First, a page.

The Pew Research Center’s report on the increased number of breadwinner mothers with children under 18 years of age has generated significant commentary. The focus, however, has been either to celebrate the achievement of women in becoming working mothers, or to express anxiety about the impact this portends for husbands and marriage.
Stephanie Coontz, in “The Triumph of the Working Mother”, sees in this the validation of Betty Friedan’s thesis that if American housewives would embark on life long careers “they would be happier and healthier, their marriages would be more satisfying, and their children would thrive.” (On the other hand, it is not at all clear that the majority of working mothers have embarked on “life long careers.”)
Richard H. Thaler, in turn, analyzes the significance of “Breadwinning Wives and Nervous Husbands”, raising questions about the traditional view that the husband is to earn more money than the wife. His focus seems to be how the change taking place will affect men and women’s choice of mate, and what the effect will eventually be on their marriages.
The meaning of this for the care and rearing of children does not seem to be a major concern in any of the discussion. But it is not only the traditional view of who should earn more money that has changed. The traditional gender role division of labor has also changed , and with it the expectation that women would fill their old job description. One can cheer that the world has opened for women while recognizing that no satisfactory replacement for their former role has been found.
The reality of that fact has been addressed largely by families left to fend for themselves as best they can. The discussion, such as it is, tends to be as polarized as so much else in our political life. There are those who believe avidly that mothers should be home caring for their children and that children are damaged in the absence of such care. Yet advocates for women cite all kinds of research studies to prove that children’s development is completely normal when mothers work.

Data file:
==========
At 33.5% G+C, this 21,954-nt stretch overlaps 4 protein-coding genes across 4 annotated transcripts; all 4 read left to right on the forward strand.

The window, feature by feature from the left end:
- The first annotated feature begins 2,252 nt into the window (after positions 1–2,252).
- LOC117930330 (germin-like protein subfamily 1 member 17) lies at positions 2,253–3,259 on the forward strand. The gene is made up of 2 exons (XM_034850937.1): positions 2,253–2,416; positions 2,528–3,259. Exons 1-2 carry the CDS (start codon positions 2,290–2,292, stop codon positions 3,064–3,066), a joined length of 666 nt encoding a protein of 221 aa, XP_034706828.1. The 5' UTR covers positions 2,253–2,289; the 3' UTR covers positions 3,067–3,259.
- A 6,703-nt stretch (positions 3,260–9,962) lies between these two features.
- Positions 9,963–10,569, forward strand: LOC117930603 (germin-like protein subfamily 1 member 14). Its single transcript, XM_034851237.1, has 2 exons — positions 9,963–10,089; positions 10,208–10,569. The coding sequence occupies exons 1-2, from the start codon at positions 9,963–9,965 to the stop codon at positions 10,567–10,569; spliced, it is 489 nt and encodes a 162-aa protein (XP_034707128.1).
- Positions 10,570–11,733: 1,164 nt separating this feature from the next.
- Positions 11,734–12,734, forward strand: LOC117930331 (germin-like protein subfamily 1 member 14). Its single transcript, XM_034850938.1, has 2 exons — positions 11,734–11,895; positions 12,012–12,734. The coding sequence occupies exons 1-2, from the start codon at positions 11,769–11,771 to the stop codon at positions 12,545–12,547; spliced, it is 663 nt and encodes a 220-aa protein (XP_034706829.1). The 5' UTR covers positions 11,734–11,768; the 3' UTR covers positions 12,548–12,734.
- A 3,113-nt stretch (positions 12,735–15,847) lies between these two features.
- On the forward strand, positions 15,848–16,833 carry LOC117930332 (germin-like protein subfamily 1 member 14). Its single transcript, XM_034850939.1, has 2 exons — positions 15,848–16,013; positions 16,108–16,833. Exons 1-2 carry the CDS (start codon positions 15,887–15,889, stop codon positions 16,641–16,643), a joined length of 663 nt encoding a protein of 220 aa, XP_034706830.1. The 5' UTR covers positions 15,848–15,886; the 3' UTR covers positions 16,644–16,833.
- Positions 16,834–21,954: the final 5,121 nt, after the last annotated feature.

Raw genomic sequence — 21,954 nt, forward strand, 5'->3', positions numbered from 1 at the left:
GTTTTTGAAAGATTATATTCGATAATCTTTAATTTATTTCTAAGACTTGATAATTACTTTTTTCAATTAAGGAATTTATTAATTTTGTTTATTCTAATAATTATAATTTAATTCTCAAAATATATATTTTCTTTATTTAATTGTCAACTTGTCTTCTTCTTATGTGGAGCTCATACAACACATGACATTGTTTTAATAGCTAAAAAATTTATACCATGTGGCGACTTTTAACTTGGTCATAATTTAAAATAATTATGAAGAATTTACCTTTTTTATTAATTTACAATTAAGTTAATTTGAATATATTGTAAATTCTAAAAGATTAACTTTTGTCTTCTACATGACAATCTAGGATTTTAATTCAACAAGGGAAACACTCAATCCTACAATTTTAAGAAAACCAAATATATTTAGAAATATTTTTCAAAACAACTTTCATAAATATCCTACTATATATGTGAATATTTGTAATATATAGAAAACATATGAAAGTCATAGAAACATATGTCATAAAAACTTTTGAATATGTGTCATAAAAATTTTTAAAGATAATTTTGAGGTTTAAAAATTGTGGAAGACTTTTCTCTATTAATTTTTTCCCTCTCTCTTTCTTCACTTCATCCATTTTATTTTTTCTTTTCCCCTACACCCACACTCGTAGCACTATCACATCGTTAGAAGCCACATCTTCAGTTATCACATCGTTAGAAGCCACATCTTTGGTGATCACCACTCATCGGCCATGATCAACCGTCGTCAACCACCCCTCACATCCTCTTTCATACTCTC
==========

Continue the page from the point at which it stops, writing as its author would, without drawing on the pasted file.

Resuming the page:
The operative word in the attempt to bridge this divide is balance. But how is it to be translated? The issue is not normal development or damage. The basic problem is the conflict of needs between mothers and children. Mothers have needs that may be economic, but also reflect the need/wish to be more than mothers. Children have needs that may be based on their dependency, but that also reflect the need/wish for care from their mothers. As in every relationship, the challenge is deciding whose needs will prevail at any given point where they conflict.
One mother wisely said that the hard part is not having one absolute answer to this question. For the conflict presents itself daily in the course of everyday life and has to be decided each time it arises. Is my child’s need or want the priority right now, or is mine? The real problem arises when a mother has no choice in how she responds to this question. The dice is loaded when a mother must return to work when a child is a newborn, if she must report to work in the face of inadequate child-care, or if she knows that while at work her young teen agers are without structured activity or other supervision.
Mothers individually deal with the anxiety and guilt these questions provoke, questions that are not answered in the statistics offered about children’s development. A large part of our societal resistance to dealing with the problem is the cherished belief that there is no solution that will or can duplicate the family life that existed in an older division of labor. But as in dealing with all the many societal changes that have taken place in modern times, we need to be creative in finding solutions that do not rest on the sacrifice of any one of the parties in basic human relationships.
Children need not only physical care but the attention of caring, interested adults who don’t necessarily have to be their parents. The cultural investment in one-to-one care, typically currently provided by those with the financial means, is not a solution for present day realities. Whether we call it early childhood education or day care, clearly we need to think in terms of some form of group care for children. Achieving the desirable quality of such care will take a major financial commitment which will require overcoming entrenched resistance to government support.
What is clear is that we will not solve this problem by focusing only on the celebration of women’s success or on bemoaning men’s declining economic status.